I slowly made my way into the hallway and up the grand staircase.
She heard the apprehension mixed with fear in my voice.
I didn’t know how to say it.
“Daniel’s been—been in a car accident. It’s—it’s bad….very bad.” I finally came out with it. My mom’s face immediately filled with questions but no words came out. She rushed past me, still standing shell-shocked on the landing. I could hear her softly sobbing, “Oh, God. Oh, God, no. Oh, God.”
Those next few hours would drag by so slowly that it felt years had passed before my eyes. The waiting, the prayers, the sleeplessness and absolute fear of the unknown kept us up all night. I crawled into bed with my younger brothers who had fallen asleep out of pure exhaustion. I couldn’t sleep. I couldn’t even cry anymore.
Across the hall, I heard my Dad begging God just to keep his son alive through the night so he could say goodbye. Just give him one more night—and then God could take him Home. Daniel hung on for one more night and very early the next morning, my parents caught the first flight out to see him.
The next week crept by at an unbelievably slow pace. I rarely picked up the phone except when my dad’s cell phone number showed on the Caller ID. He and Mom spent every single night at the hospital. They would wait every four hours to see Daniel for ten minutes.
I don’t remember the drive down south except stopping at the scene of his accident. I couldn’t believe how small the tree was. I picked up a personal belonging of my brother’s to bring back to him. I decided I didn’t like Mississippi.
I hated the smell of the hospital. The walls were stark white. The fluorescent lights were blinding. The elevator ride was stifling hot.
“Just be normal. Don’t act weird,” my dad instructed us cautiously. He opened Daniel’s door with a soft knock and my eyes adjusted slowly to the darkness and smallness of the room. Nothing could prepare me for what I saw. Beeping lights, alien machines, the heavy smell of medicine and tangled wires made their way all over his body. My very handsome, strong teenage brother was bandaged up beyond recognition with his arms strapped to the bed. His bright red Marine Corps blanket jumped out from the stark white sheets that seemed to match the stark white walls.
He was just laying there underneath it all. Silent. Still. Lifeless.
Was he dead?
My two younger brothers stood in my shadow—almost afraid to move. Our mouths were wide open at the pitiful sight of our brother. Something primal inside of me wanted to scream and yell at the top of my lungs to get Daniel’s attention. I wanted to rush the bed and force him to sit up and start talking to us. Most of all, I wanted to blink back my tears and open my eyes to wake up from this nightmare.
Instead, I slowly walked over to his bed, touched his paralyzed body and softly said, “Hey, Daniel. It’s good to see ya. I love you.”
“Give me ANY word and I show you how the root of that word is Greek…” Laugh, but it’s (mostly) true. Perfect example for this post? The definition of phobia is, “an extreme or irrational fear of or aversion to something”…and it comes from the Greek word, φόβος, which means fear.
Most people fear death, public speaking, heights or spiders. Neither of those bother me. Just red apples and watches. Yep, you heard that right.
“An apple a day keeps the doctor away” probably comes from a Greek saying, too, but I digress. Anything that remotely resembles a red, WAXY apple will keep me far away. I love green apples but am convinced I will choke to death on the red ones. The texture, the look and how big they are is just downright creepy. I’m more scared of choking to death on one of them than actually dying. Makes no sense I know- hence, why this is called a phobia!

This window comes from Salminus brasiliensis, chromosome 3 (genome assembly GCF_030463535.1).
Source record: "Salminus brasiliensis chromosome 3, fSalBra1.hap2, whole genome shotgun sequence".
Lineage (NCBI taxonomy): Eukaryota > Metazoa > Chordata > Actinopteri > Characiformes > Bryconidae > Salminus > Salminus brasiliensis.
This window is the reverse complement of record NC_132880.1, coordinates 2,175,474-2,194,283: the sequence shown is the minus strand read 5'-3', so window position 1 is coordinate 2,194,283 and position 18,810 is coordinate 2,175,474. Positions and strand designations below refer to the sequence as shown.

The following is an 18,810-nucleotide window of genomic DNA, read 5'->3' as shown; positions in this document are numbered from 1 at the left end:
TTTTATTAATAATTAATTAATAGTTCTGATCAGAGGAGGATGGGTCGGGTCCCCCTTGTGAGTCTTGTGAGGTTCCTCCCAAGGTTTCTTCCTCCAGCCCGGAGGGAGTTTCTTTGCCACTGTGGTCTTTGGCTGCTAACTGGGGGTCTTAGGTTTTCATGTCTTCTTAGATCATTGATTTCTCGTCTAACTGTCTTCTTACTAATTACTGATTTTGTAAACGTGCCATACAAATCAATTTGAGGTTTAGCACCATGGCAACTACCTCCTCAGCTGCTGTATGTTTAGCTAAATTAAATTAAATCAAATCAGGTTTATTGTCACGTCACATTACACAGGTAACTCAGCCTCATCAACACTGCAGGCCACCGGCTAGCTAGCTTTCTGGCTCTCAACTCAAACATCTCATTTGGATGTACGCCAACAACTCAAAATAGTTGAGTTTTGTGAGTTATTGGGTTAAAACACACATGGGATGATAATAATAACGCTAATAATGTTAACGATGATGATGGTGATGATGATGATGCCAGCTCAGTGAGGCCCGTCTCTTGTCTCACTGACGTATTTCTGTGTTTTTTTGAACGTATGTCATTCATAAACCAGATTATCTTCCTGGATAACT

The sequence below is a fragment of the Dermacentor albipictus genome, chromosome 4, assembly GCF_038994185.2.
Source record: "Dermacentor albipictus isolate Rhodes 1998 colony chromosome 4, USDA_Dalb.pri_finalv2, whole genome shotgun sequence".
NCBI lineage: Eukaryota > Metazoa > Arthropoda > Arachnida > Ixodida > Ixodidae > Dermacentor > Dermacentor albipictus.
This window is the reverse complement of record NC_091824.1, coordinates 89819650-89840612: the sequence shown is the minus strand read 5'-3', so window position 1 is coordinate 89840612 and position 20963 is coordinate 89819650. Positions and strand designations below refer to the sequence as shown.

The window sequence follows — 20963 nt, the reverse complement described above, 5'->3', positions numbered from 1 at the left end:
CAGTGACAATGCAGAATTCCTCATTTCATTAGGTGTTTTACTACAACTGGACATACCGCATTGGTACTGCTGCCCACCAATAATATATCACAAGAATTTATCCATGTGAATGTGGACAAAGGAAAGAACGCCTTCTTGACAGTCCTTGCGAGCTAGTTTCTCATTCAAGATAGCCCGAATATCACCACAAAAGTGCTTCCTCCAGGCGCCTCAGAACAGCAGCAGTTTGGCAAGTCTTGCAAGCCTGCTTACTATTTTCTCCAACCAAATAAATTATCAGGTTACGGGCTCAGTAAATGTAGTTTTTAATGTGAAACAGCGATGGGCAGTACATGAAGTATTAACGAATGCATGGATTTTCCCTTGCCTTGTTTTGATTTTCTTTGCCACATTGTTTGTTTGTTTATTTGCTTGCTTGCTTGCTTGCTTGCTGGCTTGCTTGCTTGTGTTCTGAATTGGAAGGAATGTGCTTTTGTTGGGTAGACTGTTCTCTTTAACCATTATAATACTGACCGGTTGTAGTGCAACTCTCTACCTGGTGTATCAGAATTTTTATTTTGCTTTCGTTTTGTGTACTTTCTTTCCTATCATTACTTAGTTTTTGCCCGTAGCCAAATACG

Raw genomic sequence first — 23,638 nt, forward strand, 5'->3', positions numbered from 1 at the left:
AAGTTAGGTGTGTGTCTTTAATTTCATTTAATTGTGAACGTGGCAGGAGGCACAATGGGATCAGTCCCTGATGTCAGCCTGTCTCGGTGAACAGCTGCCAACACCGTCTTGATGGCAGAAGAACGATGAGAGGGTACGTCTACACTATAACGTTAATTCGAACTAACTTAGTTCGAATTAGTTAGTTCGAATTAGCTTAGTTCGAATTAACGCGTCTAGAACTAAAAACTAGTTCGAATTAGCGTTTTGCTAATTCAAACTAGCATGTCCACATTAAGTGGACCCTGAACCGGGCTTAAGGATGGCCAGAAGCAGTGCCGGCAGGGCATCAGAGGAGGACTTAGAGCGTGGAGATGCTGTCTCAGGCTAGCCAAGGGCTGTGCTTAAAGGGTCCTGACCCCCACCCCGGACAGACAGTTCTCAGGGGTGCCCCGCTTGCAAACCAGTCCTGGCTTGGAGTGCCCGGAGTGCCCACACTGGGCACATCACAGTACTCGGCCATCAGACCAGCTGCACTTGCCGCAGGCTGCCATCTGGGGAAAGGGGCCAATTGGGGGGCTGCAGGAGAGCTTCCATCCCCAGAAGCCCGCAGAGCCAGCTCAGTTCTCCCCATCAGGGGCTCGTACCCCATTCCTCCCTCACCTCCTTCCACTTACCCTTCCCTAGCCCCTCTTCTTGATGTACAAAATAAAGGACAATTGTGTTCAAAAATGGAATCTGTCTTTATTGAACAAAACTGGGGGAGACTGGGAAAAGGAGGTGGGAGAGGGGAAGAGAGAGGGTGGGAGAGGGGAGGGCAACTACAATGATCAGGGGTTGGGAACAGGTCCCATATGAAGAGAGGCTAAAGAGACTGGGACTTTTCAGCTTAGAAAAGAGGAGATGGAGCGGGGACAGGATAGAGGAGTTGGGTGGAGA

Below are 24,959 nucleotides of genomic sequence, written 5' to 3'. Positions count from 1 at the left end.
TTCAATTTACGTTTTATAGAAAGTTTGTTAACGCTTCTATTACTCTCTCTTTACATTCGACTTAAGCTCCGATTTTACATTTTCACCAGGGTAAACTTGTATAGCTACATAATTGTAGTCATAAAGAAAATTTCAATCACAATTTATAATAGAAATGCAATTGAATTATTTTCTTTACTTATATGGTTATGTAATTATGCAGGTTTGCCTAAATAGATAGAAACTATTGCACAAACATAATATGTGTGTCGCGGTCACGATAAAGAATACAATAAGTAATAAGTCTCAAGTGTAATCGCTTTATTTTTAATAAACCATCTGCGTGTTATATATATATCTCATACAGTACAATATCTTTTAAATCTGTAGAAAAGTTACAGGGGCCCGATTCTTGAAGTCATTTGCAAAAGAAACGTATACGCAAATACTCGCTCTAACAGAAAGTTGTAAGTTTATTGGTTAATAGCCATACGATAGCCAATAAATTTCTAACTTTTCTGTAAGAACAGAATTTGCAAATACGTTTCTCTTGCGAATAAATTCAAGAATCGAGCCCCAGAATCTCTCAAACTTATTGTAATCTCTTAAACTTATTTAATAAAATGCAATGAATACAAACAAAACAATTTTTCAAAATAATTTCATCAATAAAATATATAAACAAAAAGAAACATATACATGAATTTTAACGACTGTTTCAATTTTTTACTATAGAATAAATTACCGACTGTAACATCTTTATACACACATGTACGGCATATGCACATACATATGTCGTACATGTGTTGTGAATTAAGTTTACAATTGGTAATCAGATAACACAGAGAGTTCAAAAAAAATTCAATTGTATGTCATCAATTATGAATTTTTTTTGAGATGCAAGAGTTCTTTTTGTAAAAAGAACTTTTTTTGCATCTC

I’ve never been able to wear a watch because it’s like my friend Jamie Pelfrey aptly described, “all I can feel is this thing that is trapped between my hand and arm…it feels like a one-sided handcuff.”
It feels claustrophobic on my wrist like it’s trying to strangle me… and worse? In my mind, it requires way too much time to put on and take off.
Something changed in February though. I went to FL for a couple weeks and visited my grandparents at their winter home. My Yiayia and I went to a jewelry party and I fell in love with this beautiful bracelet watch. I loved how easily it slipped on and slipped off. I loved the sparkle from the diamonds. It looked more like a piece of jewelry than a watch. I was sold. A couple hundred dollars later and I was the proud owner of this special piece. I don’t wear it often- only to weddings and sometimes, church. It adds a sophisticated touch to my jewelry collection (see picture below) in my closet. Not only is it more than a simple, everyday watch, it also is a reminder that it came at a perfect time where I finally stopped feeling so claustrophobic about more important things in life… like commitment or opening up and sharing your future with someone you love.
Did that have anything to do with my acceptance of finally wearing a (bracelet) watch? I don’t know…only time will tell.
They say a woman’s purse tells a lot about her. Looking at an inventory of the items in my purse, I am not even sure what it says about me. I mean, what girl likes guns as much she likes makeup? Yet both are essential to my livelihood. I can understand why some guys are afraid to hold a woman’s purse. They don’t want to know what’s inside and the fear of the unknown scares them. I have a feeling if they are scared of the average girl’s purse, they shouldn’t keep reading this. Here’s my list:
A book about American History
Small notebook to scribble my thoughts
Pocket knives (one is camouflage, the other has cute high heels on it)
Empty shotgun shell
Two three video tapes of recent stories I’ve done
Flash-drive of all my work that’s aired on TV
Change wallet (it has hardly any change in it. I keep my receipts from eyebrow threading in there because when I save 8, I get one free!)
Bottle of perfume
Red nail polish
Mascara & Pens (together in the same pocket)
Zipper pocket full of makeup